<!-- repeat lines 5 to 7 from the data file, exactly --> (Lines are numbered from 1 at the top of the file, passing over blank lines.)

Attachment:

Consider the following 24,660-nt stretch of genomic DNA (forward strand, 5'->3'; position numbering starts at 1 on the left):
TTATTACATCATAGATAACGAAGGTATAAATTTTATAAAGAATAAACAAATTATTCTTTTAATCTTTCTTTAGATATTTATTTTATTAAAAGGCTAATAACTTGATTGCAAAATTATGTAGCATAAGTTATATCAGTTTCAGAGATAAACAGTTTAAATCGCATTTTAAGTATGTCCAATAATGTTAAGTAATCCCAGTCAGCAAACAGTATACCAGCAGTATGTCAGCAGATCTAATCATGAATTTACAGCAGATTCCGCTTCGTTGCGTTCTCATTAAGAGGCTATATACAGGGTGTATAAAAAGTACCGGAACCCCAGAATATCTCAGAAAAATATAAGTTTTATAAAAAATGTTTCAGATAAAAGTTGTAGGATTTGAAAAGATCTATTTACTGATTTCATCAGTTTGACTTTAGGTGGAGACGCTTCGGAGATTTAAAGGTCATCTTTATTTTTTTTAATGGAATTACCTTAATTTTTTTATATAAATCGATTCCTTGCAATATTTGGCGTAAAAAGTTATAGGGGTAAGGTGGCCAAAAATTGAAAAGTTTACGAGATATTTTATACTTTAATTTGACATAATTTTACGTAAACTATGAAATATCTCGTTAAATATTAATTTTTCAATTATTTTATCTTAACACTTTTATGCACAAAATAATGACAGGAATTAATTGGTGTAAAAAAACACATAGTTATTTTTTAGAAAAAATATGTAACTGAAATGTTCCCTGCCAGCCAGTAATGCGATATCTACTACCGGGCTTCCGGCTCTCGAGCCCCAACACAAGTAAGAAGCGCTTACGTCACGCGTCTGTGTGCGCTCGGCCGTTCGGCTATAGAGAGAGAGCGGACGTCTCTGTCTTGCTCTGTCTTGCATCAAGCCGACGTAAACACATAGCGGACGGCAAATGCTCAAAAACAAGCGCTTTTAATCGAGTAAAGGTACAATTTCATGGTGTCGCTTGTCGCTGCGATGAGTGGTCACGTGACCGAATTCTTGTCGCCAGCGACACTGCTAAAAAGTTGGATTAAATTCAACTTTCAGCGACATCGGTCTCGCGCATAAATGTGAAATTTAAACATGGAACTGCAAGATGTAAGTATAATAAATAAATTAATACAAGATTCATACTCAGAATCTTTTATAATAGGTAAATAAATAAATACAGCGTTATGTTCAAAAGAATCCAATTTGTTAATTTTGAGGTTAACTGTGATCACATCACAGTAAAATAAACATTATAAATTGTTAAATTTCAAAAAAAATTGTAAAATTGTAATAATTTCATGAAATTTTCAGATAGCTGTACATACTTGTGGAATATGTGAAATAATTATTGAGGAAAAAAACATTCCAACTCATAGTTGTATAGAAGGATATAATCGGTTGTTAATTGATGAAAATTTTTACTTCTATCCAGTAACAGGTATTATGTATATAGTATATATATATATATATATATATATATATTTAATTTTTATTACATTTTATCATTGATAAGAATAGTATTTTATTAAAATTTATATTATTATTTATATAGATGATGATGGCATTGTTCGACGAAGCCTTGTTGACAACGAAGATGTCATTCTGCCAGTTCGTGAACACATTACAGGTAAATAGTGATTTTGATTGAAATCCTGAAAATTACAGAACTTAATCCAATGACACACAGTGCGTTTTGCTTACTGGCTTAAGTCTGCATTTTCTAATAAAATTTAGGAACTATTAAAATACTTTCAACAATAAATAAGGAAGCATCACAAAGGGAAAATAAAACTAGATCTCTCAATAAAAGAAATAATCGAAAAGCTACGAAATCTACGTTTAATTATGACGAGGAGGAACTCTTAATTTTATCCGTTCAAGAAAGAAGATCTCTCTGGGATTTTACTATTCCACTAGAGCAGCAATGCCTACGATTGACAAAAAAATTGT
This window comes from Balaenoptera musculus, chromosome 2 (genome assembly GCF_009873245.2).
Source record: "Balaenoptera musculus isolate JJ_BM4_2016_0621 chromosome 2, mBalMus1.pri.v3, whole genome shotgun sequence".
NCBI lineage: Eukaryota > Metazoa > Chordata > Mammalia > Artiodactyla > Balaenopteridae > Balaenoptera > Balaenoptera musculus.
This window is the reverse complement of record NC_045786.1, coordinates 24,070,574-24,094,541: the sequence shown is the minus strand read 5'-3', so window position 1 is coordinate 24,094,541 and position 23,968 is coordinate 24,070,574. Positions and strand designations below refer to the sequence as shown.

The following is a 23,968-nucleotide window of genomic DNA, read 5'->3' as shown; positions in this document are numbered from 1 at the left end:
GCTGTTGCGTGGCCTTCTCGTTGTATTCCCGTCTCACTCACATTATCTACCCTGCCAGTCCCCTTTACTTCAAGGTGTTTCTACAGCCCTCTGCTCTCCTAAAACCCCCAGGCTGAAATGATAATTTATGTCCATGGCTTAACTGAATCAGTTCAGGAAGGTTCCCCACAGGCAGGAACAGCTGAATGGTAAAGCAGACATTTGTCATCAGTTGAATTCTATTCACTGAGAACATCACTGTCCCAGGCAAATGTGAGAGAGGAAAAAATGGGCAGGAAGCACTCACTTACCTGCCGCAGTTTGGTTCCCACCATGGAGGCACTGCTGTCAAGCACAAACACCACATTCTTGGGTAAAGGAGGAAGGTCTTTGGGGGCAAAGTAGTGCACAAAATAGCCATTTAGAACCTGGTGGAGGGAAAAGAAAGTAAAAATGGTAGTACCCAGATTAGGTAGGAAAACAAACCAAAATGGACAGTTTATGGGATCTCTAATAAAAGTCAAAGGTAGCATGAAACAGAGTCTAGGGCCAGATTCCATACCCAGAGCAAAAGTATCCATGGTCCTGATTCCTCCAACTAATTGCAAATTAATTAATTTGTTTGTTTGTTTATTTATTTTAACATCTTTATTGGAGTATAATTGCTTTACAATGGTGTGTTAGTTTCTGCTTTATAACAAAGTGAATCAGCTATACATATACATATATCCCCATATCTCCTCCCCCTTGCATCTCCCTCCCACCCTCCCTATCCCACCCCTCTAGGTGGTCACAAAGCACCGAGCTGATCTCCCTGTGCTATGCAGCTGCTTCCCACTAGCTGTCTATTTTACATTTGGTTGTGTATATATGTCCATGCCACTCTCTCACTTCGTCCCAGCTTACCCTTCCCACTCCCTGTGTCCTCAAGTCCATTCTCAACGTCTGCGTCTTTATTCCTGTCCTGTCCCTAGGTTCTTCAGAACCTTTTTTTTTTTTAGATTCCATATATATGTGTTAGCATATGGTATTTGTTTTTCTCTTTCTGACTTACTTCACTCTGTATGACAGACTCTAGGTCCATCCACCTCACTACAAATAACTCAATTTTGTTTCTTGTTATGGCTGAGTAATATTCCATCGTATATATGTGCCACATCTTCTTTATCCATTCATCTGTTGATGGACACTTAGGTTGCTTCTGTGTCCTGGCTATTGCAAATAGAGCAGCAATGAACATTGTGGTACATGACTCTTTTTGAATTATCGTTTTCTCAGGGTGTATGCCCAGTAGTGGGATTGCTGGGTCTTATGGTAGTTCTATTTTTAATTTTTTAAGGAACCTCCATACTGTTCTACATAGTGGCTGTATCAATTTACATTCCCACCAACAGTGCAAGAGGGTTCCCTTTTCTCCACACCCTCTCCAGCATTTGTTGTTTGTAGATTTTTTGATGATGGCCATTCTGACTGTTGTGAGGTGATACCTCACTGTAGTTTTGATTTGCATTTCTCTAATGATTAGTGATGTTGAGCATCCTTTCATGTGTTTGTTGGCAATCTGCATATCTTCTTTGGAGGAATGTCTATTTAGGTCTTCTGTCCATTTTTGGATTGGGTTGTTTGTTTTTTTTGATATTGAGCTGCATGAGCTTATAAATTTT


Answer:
NCBI lineage: Eukaryota > Metazoa > Chordata > Mammalia > Artiodactyla > Balaenopteridae > Balaenoptera > Balaenoptera musculus.
This window is the reverse complement of record NC_045786.1, coordinates 24,070,574-24,094,541: the sequence shown is the minus strand read 5'-3', so window position 1 is coordinate 24,094,541 and position 23,968 is coordinate 24,070,574. Positions and strand designations below refer to the sequence as shown.

The following is a 23,968-nucleotide window of genomic DNA, read 5'->3' as shown; positions in this document are numbered from 1 at the left end: